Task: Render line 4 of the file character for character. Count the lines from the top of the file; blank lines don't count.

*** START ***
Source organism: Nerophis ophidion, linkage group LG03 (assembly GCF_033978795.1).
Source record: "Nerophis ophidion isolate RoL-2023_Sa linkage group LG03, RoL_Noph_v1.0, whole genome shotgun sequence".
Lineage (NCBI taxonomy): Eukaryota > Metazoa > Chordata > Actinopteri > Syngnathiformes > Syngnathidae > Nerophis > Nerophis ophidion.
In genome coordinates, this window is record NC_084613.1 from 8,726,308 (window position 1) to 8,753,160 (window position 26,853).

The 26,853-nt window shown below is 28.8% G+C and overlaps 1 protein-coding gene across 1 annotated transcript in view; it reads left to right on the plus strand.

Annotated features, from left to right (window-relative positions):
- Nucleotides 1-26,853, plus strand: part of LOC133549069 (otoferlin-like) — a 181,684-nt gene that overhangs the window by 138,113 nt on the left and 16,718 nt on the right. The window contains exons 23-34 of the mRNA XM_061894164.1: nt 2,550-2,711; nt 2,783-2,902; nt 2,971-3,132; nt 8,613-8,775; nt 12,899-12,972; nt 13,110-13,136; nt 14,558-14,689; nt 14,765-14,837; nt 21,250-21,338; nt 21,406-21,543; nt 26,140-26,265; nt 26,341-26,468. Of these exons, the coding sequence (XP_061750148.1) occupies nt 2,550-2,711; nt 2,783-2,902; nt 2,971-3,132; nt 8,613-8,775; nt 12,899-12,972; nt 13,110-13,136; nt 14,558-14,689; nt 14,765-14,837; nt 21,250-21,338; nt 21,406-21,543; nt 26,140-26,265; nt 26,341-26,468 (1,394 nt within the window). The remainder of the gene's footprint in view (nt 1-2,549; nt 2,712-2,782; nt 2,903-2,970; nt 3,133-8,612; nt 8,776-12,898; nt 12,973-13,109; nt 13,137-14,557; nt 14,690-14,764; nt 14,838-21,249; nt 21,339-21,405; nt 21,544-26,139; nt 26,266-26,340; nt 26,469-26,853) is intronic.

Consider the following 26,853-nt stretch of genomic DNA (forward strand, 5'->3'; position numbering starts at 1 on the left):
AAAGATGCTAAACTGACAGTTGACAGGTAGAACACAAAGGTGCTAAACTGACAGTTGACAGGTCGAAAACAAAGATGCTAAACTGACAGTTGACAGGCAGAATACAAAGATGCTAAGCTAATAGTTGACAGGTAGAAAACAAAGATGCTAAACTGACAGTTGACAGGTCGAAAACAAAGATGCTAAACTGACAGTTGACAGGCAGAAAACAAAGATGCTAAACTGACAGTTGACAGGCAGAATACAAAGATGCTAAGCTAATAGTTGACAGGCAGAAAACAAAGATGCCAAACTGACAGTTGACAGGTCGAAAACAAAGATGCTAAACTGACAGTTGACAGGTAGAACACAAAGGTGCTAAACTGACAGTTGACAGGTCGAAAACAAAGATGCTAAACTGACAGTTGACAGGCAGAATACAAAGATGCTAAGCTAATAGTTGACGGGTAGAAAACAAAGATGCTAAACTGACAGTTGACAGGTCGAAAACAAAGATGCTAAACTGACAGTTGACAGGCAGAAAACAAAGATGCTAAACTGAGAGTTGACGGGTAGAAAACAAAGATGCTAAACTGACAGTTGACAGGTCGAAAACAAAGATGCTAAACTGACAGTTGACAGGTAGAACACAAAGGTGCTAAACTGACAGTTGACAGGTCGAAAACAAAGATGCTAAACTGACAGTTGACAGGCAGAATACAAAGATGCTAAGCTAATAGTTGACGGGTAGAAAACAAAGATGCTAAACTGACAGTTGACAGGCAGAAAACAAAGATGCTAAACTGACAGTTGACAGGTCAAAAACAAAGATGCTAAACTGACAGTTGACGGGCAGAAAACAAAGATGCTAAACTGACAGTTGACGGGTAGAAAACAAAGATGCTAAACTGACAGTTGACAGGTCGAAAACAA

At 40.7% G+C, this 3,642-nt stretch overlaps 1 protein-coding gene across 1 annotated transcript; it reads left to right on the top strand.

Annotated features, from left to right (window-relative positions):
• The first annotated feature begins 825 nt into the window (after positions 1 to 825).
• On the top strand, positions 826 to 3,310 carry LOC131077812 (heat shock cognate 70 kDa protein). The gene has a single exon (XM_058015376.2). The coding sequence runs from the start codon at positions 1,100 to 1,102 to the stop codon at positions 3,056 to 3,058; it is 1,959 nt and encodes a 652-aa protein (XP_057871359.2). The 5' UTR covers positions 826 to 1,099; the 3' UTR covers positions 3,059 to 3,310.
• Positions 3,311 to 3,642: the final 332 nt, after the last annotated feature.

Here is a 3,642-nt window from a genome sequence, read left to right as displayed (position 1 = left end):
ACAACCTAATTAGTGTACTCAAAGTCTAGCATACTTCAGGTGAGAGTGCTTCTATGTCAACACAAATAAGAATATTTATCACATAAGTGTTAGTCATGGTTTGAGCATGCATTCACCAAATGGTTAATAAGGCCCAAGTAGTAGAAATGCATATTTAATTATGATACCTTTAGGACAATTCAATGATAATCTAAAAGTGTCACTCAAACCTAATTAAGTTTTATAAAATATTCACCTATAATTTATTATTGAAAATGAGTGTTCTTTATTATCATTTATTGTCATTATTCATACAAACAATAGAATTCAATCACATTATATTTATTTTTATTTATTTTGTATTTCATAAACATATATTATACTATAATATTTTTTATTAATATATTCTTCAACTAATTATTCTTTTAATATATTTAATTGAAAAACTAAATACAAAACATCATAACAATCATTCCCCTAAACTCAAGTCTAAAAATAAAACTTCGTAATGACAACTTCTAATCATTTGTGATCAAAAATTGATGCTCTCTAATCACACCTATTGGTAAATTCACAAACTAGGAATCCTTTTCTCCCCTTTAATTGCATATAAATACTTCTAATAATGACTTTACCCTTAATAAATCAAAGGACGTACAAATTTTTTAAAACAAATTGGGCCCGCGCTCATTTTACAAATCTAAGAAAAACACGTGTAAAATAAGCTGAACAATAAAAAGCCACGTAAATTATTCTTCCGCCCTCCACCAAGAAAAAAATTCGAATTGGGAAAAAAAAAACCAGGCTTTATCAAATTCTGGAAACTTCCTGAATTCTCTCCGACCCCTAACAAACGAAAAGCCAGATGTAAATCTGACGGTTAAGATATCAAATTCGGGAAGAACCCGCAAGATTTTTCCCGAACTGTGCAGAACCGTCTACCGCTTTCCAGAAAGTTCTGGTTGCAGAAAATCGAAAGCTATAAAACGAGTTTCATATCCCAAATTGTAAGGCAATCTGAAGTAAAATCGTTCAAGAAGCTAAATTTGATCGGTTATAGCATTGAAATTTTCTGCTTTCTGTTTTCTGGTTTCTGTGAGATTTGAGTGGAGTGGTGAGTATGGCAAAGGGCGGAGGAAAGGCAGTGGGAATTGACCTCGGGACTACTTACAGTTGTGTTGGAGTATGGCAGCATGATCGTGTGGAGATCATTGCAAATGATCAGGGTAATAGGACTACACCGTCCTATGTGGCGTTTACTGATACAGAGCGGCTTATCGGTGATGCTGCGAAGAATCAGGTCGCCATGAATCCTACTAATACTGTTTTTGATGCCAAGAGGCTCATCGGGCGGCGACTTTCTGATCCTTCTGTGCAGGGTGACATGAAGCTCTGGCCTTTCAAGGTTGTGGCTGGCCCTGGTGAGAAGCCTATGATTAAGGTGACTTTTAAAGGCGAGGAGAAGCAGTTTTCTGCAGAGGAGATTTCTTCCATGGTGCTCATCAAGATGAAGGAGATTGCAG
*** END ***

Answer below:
In genome coordinates, this window is record NC_084613.1 from 8,726,308 (window position 1) to 8,753,160 (window position 26,853).